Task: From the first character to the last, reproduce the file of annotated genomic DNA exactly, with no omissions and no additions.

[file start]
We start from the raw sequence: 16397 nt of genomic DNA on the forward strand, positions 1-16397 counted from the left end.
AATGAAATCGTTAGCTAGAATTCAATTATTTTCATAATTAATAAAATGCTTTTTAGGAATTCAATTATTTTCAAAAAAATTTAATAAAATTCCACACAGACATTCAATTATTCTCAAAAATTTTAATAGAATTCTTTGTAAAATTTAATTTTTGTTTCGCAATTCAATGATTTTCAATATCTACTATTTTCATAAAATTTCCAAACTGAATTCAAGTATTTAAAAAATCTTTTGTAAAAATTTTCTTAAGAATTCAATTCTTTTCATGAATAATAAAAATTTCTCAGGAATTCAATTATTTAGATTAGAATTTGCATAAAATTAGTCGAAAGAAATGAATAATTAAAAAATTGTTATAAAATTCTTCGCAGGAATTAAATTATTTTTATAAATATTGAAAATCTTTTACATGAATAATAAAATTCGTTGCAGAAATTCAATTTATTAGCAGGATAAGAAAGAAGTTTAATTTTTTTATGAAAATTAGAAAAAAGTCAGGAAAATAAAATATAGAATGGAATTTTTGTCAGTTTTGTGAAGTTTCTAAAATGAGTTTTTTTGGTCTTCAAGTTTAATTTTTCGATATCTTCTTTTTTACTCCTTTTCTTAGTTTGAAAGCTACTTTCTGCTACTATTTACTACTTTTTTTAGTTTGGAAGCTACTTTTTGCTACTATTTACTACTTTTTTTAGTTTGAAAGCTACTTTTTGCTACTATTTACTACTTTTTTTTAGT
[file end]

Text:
We start from the raw sequence: 16397 nt of genomic DNA on the forward strand, positions 1-16397 counted from the left end.
AATGAAATCGTTAGCTAGAATTCAATTATTTTCATAATTAATAAAATGCTTTTTAGGAATTCAATTATTTTCAAAAAAATTTAATAAAATTCCACACAGACATTCAATTATTCTCAAAAATTTTAATAGAATTCTTTGTAAAATTTAATTTTTGTTTCGCAATTCAATGATTTTCAATATCTACTATTTTCATAAAATTTCCAAACTGAATTCAAGTATTTAAAAAATCTTTTGTAAAAATTTTCTTAAGAATTCAATTCTTTTCATGAATAATAAAAATTTCTCAGGAATTCAATTATTTAGATTAGAATTTGCATAAAATTAGTCGAAAGAAATGAATAATTAAAAAATTGTTATAAAATTCTTCGCAGGAATTAAATTATTTTTATAAATATTGAAAATCTTTTACATGAATAATAAAATTCGTTGCAGAAATTCAATTTATTAGCAGGATAAGAAAGAAGTTTAATTTTTTTATGAAAATTAGAAAAAAGTCAGGAAAATAAAATATAGAATGGAATTTTTGTCAGTTTTGTGAAGTTTCTAAAATGAGTTTTTTTGGTCTTCAAGTTTAATTTTTCGATATCTTCTTTTTTACTCCTTTTCTTAGTTTGAAAGCTACTTTCTGCTACTATTTACTACTTTTTTTAGTTTGGAAGCTACTTTTTGCTACTATTTACTACTTTTTTTAGTTTGAAAGCTACTTTTTGCTACTATTTACTACTTTTTTTTAGT